- Clear upper mids
- Marshall-drenched design
- Great battery life
- Slight lack of bass impact
- Odd background noise when used wired
- Review Price: £149.99
- 3.5mm jack
- Bluetooth wireless
- On-cup controls
- On-ear design
- Foldable frame
What are the Marshall MID Bluetooth?
The Marshall MID Bluetooth are wireless headphones with the Marshall guitar amplifier design slathered all over. That means a lot of black, a lot of leatherette, and headphone cables that look a bit like chunky guitar leads.
Despite the instantly recognisable branding, the Marshall MID Bluetooth are still a lot cheaper than the Beats Solo 3 Wireless, costing around £150 where the Beats sell for £250.
Related: Best Headphones
Marshall MID Bluetooth – Design and Comfort
The Marshall MID Bluetooth look may emulate the rugged toughness of one of Marshall’s guitar amps, but they actually focus just as much on practicality. They’re no bigger than an average on-ear pair, fold to take up less space and are fairly light.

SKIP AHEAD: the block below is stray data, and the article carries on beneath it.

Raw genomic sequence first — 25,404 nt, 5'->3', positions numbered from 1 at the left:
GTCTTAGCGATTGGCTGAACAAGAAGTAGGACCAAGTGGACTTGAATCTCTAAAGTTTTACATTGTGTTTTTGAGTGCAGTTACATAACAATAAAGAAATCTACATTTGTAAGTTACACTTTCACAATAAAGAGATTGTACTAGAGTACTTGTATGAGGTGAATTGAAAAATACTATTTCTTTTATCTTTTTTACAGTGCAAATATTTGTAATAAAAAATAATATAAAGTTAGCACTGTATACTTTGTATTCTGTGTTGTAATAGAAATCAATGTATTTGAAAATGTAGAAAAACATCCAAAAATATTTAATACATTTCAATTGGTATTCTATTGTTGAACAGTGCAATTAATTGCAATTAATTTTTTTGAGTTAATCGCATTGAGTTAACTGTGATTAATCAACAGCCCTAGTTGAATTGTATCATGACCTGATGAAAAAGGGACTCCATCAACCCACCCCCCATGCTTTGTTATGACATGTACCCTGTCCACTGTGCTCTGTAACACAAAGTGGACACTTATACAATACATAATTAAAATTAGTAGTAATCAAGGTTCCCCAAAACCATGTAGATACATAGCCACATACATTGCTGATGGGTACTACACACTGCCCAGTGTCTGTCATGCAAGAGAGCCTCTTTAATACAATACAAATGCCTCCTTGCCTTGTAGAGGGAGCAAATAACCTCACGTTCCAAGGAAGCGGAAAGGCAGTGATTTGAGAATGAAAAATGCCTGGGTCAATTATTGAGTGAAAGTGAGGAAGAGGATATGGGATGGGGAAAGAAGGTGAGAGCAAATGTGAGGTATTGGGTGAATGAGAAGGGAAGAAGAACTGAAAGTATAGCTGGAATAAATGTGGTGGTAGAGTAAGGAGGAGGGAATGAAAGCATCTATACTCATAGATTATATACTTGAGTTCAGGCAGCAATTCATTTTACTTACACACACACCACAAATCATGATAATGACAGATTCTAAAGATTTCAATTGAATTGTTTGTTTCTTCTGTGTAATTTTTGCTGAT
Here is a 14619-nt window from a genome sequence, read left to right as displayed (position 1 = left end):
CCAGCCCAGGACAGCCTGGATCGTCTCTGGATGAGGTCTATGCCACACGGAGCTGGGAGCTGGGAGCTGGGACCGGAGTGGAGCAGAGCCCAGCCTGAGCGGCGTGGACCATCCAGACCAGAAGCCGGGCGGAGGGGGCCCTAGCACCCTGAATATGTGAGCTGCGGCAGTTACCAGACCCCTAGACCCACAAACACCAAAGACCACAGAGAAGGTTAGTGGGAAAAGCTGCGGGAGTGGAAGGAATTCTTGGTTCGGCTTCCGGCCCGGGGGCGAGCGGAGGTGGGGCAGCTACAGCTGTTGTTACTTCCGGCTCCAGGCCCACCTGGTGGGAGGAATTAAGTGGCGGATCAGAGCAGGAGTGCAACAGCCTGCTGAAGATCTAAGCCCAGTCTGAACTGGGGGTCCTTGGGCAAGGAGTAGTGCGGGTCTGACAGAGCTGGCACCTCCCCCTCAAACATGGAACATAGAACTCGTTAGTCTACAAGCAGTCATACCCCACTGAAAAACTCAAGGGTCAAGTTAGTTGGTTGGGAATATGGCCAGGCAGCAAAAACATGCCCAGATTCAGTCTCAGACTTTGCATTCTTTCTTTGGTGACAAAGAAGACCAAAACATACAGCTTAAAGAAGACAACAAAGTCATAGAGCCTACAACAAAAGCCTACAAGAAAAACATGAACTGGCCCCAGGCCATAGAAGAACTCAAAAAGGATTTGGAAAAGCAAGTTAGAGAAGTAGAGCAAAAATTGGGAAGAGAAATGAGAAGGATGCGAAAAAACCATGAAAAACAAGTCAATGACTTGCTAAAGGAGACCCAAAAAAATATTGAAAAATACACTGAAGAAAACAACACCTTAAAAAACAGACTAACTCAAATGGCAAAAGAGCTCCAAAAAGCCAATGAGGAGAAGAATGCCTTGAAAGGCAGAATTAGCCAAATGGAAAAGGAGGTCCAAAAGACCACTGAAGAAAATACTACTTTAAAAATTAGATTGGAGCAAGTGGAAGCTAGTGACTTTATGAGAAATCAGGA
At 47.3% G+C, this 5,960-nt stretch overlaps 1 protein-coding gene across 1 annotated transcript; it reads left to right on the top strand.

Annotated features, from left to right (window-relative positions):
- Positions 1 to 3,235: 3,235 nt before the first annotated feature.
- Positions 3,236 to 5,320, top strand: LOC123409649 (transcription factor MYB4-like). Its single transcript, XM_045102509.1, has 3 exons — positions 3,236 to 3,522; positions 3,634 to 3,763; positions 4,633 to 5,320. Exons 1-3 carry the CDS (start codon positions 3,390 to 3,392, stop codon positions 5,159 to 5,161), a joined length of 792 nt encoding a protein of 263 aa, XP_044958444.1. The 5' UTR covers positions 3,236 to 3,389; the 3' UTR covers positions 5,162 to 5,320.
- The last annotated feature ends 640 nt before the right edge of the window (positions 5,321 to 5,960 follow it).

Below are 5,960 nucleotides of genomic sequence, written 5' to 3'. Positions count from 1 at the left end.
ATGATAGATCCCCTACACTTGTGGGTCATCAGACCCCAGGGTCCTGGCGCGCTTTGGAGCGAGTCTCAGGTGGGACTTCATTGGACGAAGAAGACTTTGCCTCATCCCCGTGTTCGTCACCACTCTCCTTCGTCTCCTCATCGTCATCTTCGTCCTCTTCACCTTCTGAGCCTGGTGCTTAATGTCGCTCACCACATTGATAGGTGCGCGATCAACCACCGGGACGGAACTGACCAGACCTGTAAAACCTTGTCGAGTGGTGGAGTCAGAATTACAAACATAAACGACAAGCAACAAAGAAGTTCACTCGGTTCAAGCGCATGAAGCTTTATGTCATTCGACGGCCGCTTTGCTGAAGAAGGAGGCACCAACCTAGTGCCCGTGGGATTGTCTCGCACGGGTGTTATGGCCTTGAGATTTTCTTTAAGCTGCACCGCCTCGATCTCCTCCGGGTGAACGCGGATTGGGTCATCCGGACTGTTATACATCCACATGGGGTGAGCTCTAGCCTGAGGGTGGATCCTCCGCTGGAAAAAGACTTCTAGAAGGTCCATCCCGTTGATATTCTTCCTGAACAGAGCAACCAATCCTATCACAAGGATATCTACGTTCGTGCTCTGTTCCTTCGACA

It’s for the best: no-one wants to wear a 4×12 guitar amp cab on their head. But like Marshall’s other headphones, the Marshall MID Bluetooth are packed with nods to the amps. The plastic earcups have an embossed leather texture, they’re square-ish rather than round, you can’t miss that Marshall logo, and they’re packed with little bits of gold hardware, matching a Marshall amp tone/volume knob.
There’s not a square inch of real leather on the Marshall MID Bluetooth; it’s either synthetic or just a pattern in moulded plastic. However, Marshall amps (like other amps) use leather-effect vinyl anyway rather than the real stuff. After all, that’d be an awful lot of leather.
The Marshall MID Bluetooth’s comfort level is fine but not sumptuous for long listens, largely down to a decision to make sure they have a good enough fit for wearing while you jog. Their fit is sturdy, but I do find the headband pressure causes some ear fatigue after about an hour. It’s worse if you wear glasses.
However, very few on-ear sets with a secure fit get away from this issue, including the Bowers & Wilkins P3 and Beats Solo Wireless 3, and the Marshalls have a much softer feel than the Beats.
Other parts slightly differing from the norm include the coiled cable. You usually only see this in studio headphones, because it adds weight and extra cable length just isn’t really necessary in a pure portable headphone. Here it does add a little weight bias to the right side of the Marshall MID Bluetooth, but I’ll admit it’s something I’ve only noticed now I’m actively thinking about it. As these are wireless headphones you probably won’t use the cable too much anyway.